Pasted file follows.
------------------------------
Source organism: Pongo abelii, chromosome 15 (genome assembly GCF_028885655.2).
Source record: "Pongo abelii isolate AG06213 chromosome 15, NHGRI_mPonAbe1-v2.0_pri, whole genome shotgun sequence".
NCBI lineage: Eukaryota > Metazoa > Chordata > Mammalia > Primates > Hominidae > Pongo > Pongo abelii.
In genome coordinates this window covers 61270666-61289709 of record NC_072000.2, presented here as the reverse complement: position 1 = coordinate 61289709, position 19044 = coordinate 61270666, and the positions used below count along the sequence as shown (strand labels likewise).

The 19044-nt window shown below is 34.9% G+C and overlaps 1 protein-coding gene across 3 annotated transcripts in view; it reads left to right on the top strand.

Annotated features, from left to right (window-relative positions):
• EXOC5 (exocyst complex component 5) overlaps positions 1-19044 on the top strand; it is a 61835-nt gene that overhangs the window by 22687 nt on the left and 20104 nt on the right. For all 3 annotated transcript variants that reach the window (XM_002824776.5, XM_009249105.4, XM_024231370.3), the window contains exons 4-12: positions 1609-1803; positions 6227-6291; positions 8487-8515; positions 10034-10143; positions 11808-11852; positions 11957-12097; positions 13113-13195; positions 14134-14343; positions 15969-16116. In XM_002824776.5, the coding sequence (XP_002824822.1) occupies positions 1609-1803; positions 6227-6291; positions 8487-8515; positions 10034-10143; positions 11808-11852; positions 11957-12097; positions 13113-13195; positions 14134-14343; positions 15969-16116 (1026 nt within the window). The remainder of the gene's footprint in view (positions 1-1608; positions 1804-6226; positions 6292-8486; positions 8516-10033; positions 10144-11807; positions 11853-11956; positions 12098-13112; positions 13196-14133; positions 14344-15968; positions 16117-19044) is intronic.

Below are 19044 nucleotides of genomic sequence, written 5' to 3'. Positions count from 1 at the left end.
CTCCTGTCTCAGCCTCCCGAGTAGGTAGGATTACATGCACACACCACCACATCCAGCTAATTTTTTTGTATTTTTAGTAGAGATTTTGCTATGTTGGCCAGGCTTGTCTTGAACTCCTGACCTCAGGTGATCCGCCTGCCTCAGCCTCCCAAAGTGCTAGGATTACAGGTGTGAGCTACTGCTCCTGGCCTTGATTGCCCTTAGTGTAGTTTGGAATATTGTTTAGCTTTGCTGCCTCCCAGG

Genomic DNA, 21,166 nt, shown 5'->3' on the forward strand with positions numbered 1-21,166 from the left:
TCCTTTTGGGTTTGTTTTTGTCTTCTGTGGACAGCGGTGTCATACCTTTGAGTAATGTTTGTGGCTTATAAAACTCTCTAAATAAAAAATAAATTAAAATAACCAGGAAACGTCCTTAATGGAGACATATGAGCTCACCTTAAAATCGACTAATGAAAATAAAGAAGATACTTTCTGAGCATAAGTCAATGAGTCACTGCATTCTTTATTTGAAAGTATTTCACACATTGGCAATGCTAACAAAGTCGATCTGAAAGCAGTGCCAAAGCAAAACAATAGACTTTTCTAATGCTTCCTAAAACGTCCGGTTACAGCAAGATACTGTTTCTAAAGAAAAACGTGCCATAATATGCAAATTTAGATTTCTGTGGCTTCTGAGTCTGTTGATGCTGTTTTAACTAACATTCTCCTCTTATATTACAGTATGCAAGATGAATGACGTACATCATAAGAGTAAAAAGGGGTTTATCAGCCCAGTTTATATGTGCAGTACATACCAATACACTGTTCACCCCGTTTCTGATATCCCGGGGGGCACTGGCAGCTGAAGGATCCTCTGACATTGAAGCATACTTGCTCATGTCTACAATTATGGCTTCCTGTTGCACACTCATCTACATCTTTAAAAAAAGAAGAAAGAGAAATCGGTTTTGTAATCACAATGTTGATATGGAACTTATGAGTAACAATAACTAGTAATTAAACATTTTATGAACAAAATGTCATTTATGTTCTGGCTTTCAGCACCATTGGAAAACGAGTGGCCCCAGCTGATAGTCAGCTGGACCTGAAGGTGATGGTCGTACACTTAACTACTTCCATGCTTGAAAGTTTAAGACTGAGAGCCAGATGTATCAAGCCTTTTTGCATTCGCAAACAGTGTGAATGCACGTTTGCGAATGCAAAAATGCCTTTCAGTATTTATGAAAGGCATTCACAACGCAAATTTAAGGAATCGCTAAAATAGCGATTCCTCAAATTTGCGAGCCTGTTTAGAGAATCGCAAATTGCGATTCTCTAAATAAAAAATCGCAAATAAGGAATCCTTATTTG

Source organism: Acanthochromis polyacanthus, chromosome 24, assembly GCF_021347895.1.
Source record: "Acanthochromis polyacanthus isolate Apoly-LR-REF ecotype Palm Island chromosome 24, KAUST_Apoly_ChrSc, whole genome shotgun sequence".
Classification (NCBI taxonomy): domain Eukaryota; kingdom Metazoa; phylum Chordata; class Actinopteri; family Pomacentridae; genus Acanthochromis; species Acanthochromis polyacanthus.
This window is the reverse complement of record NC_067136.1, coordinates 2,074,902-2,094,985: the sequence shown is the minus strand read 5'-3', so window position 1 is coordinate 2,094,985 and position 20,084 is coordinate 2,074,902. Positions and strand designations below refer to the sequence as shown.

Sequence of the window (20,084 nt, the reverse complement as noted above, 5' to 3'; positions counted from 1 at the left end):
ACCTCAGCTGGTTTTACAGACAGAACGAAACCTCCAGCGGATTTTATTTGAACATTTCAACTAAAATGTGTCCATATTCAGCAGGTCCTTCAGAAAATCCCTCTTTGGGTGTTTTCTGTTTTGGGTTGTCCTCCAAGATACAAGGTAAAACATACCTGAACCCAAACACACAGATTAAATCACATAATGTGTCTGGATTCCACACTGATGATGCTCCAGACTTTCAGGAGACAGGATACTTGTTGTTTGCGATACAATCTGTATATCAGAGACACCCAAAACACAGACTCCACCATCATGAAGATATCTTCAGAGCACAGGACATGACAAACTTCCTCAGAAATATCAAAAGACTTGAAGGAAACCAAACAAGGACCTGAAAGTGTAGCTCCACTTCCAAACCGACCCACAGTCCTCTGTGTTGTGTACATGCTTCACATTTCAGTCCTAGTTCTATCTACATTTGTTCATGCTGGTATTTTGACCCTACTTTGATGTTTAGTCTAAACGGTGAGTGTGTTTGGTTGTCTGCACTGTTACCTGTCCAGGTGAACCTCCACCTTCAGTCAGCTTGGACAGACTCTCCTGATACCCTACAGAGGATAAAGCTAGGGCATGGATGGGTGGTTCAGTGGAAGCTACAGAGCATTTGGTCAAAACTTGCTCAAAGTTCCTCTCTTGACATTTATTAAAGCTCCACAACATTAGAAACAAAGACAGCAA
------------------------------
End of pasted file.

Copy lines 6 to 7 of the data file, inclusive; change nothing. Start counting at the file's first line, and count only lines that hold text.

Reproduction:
Annotated features, from left to right (window-relative positions):
• EXOC5 (exocyst complex component 5) overlaps positions 1-19044 on the top strand; it is a 61835-nt gene that overhangs the window by 22687 nt on the left and 20104 nt on the right. For all 3 annotated transcript variants that reach the window (XM_002824776.5, XM_009249105.4, XM_024231370.3), the window contains exons 4-12: positions 1609-1803; positions 6227-6291; positions 8487-8515; positions 10034-10143; positions 11808-11852; positions 11957-12097; positions 13113-13195; positions 14134-14343; positions 15969-16116. In XM_002824776.5, the coding sequence (XP_002824822.1) occupies positions 1609-1803; positions 6227-6291; positions 8487-8515; positions 10034-10143; positions 11808-11852; positions 11957-12097; positions 13113-13195; positions 14134-14343; positions 15969-16116 (1026 nt within the window). The remainder of the gene's footprint in view (positions 1-1608; positions 1804-6226; positions 6292-8486; positions 8516-10033; positions 10144-11807; positions 11853-11956; positions 12098-13112; positions 13196-14133; positions 14344-15968; positions 16117-19044) is intronic.